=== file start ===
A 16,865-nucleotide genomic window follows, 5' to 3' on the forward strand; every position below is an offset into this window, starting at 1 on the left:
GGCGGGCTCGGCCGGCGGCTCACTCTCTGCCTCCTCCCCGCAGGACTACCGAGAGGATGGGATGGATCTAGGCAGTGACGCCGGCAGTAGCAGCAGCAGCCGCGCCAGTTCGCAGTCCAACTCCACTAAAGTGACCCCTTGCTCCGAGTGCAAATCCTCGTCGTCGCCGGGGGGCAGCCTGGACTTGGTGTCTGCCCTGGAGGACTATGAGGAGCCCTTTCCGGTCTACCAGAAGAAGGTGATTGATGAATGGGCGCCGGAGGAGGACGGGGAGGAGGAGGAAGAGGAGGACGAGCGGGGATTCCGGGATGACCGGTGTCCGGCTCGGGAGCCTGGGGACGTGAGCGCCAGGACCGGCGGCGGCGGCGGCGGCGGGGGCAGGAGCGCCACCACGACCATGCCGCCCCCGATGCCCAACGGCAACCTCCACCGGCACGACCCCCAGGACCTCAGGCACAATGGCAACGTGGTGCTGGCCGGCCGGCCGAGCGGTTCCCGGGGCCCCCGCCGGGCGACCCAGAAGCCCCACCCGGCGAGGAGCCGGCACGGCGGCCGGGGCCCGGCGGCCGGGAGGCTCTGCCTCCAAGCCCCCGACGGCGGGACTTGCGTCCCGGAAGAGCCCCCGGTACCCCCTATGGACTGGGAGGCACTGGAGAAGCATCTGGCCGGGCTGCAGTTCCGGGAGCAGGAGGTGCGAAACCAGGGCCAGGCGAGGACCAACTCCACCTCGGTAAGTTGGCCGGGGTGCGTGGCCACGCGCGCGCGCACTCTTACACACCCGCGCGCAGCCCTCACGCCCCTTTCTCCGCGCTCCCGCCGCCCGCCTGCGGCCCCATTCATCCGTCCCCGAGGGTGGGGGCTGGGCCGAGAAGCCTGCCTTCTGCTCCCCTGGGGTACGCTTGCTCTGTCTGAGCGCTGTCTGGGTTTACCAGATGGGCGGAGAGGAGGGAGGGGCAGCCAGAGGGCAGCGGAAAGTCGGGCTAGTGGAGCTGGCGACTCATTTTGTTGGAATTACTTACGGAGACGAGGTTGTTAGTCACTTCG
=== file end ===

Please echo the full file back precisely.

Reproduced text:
A 16,865-nucleotide genomic window follows, 5' to 3' on the forward strand; every position below is an offset into this window, starting at 1 on the left:
GGCGGGCTCGGCCGGCGGCTCACTCTCTGCCTCCTCCCCGCAGGACTACCGAGAGGATGGGATGGATCTAGGCAGTGACGCCGGCAGTAGCAGCAGCAGCCGCGCCAGTTCGCAGTCCAACTCCACTAAAGTGACCCCTTGCTCCGAGTGCAAATCCTCGTCGTCGCCGGGGGGCAGCCTGGACTTGGTGTCTGCCCTGGAGGACTATGAGGAGCCCTTTCCGGTCTACCAGAAGAAGGTGATTGATGAATGGGCGCCGGAGGAGGACGGGGAGGAGGAGGAAGAGGAGGACGAGCGGGGATTCCGGGATGACCGGTGTCCGGCTCGGGAGCCTGGGGACGTGAGCGCCAGGACCGGCGGCGGCGGCGGCGGCGGGGGCAGGAGCGCCACCACGACCATGCCGCCCCCGATGCCCAACGGCAACCTCCACCGGCACGACCCCCAGGACCTCAGGCACAATGGCAACGTGGTGCTGGCCGGCCGGCCGAGCGGTTCCCGGGGCCCCCGCCGGGCGACCCAGAAGCCCCACCCGGCGAGGAGCCGGCACGGCGGCCGGGGCCCGGCGGCCGGGAGGCTCTGCCTCCAAGCCCCCGACGGCGGGACTTGCGTCCCGGAAGAGCCCCCGGTACCCCCTATGGACTGGGAGGCACTGGAGAAGCATCTGGCCGGGCTGCAGTTCCGGGAGCAGGAGGTGCGAAACCAGGGCCAGGCGAGGACCAACTCCACCTCGGTAAGTTGGCCGGGGTGCGTGGCCACGCGCGCGCGCACTCTTACACACCCGCGCGCAGCCCTCACGCCCCTTTCTCCGCGCTCCCGCCGCCCGCCTGCGGCCCCATTCATCCGTCCCCGAGGGTGGGGGCTGGGCCGAGAAGCCTGCCTTCTGCTCCCCTGGGGTACGCTTGCTCTGTCTGAGCGCTGTCTGGGTTTACCAGATGGGCGGAGAGGAGGGAGGGGCAGCCAGAGGGCAGCGGAAAGTCGGGCTAGTGGAGCTGGCGACTCATTTTGTTGGAATTACTTACGGAGACGAGGTTGTTAGTCACTTCG